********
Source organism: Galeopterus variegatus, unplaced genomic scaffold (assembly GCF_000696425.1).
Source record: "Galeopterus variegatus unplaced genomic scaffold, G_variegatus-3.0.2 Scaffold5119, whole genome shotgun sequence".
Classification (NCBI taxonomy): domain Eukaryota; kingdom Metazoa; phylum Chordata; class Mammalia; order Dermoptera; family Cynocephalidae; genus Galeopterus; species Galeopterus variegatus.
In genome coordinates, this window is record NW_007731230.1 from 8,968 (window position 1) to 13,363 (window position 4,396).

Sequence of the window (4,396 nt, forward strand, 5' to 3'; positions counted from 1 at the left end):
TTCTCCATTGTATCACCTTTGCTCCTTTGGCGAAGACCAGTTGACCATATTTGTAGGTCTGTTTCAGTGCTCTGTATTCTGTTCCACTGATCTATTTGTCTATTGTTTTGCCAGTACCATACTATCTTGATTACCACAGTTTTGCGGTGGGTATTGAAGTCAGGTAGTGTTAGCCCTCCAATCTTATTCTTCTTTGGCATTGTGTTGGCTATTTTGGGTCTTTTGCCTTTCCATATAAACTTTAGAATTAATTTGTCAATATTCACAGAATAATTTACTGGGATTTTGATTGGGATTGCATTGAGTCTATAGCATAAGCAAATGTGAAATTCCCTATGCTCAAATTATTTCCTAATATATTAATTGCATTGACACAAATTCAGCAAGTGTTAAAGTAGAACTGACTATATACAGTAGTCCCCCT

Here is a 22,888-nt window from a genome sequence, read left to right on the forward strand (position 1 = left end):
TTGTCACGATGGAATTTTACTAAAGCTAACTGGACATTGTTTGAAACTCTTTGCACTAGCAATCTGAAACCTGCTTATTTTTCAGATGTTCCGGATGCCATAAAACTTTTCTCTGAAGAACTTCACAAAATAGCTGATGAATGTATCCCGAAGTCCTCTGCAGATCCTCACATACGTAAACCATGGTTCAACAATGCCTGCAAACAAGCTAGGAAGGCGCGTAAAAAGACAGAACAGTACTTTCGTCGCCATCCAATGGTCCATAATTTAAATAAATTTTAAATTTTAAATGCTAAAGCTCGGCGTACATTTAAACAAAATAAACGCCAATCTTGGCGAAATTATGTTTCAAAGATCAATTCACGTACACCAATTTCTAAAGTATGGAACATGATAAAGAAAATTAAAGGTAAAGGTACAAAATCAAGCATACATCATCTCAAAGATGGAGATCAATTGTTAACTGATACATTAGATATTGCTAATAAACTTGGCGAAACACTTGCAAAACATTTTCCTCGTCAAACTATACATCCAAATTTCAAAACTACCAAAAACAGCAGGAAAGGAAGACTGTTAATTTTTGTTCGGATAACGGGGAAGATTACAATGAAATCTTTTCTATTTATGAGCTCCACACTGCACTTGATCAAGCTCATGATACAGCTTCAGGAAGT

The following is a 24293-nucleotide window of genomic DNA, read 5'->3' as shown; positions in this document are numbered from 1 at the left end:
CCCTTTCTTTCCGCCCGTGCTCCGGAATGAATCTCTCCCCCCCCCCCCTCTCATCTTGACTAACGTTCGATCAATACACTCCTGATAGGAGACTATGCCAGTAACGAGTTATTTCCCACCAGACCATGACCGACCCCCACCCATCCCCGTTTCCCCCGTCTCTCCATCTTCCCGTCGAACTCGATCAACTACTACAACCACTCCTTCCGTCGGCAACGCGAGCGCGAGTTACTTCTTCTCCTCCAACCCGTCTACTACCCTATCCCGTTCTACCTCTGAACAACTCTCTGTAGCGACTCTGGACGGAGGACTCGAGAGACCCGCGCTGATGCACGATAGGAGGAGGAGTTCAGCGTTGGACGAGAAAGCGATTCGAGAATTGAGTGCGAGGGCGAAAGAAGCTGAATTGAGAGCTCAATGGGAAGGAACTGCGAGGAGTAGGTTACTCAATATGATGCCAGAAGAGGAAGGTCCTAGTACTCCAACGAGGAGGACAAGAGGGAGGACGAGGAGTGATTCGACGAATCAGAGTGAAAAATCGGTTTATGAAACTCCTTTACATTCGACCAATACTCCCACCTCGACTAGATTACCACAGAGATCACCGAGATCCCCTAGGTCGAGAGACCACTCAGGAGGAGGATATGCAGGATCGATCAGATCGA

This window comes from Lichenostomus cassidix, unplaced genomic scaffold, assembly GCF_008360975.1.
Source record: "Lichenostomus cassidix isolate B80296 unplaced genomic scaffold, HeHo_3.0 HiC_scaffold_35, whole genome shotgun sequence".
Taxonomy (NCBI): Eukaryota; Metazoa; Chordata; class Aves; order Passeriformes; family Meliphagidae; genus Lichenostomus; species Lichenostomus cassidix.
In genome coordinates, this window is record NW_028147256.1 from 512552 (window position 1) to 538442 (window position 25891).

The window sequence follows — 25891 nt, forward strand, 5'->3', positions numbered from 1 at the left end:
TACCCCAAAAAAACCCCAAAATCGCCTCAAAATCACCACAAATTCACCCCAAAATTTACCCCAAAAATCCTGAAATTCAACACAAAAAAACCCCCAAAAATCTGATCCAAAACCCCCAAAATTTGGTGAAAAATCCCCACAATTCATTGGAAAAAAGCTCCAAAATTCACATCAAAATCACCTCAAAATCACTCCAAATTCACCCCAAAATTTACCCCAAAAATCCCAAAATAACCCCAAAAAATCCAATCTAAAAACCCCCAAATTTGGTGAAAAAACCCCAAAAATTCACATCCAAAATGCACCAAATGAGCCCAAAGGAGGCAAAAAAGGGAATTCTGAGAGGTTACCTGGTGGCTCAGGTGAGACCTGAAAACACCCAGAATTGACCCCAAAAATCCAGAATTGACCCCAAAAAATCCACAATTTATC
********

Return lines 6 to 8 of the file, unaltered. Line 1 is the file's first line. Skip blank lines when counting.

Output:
TTCTCCATTGTATCACCTTTGCTCCTTTGGCGAAGACCAGTTGACCATATTTGTAGGTCTGTTTCAGTGCTCTGTATTCTGTTCCACTGATCTATTTGTCTATTGTTTTGCCAGTACCATACTATCTTGATTACCACAGTTTTGCGGTGGGTATTGAAGTCAGGTAGTGTTAGCCCTCCAATCTTATTCTTCTTTGGCATTGTGTTGGCTATTTTGGGTCTTTTGCCTTTCCATATAAACTTTAGAATTAATTTGTCAATATTCACAGAATAATTTACTGGGATTTTGATTGGGATTGCATTGAGTCTATAGCATAAGCAAATGTGAAATTCCCTATGCTCAAATTATTTCCTAATATATTAATTGCATTGACACAAATTCAGCAAGTGTTAAAGTAGAACTGACTATATACAGTAGTCCCCCT

Here is a 22,888-nt window from a genome sequence, read left to right on the forward strand (position 1 = left end):
TTGTCACGATGGAATTTTACTAAAGCTAACTGGACATTGTTTGAAACTCTTTGCACTAGCAATCTGAAACCTGCTTATTTTTCAGATGTTCCGGATGCCATAAAACTTTTCTCTGAAGAACTTCACAAAATAGCTGATGAATGTATCCCGAAGTCCTCTGCAGATCCTCACATACGTAAACCATGGTTCAACAATGCCTGCAAACAAGCTAGGAAGGCGCGTAAAAAGACAGAACAGTACTTTCGTCGCCATCCAATGGTCCATAATTTAAATAAATTTTAAATTTTAAATGCTAAAGCTCGGCGTACATTTAAACAAAATAAACGCCAATCTTGGCGAAATTATGTTTCAAAGATCAATTCACGTACACCAATTTCTAAAGTATGGAACATGATAAAGAAAATTAAAGGTAAAGGTACAAAATCAAGCATACATCATCTCAAAGATGGAGATCAATTGTTAACTGATACATTAGATATTGCTAATAAACTTGGCGAAACACTTGCAAAACATTTTCCTCGTCAAACTATACATCCAAATTTCAAAACTACCAAAAACAGCAGGAAAGGAAGACTGTTAATTTTTGTTCGGATAACGGGGAAGATTACAATGAAATCTTTTCTATTTATGAGCTCCACACTGCACTTGATCAAGCTCATGATACAGCTTCAGGAAGT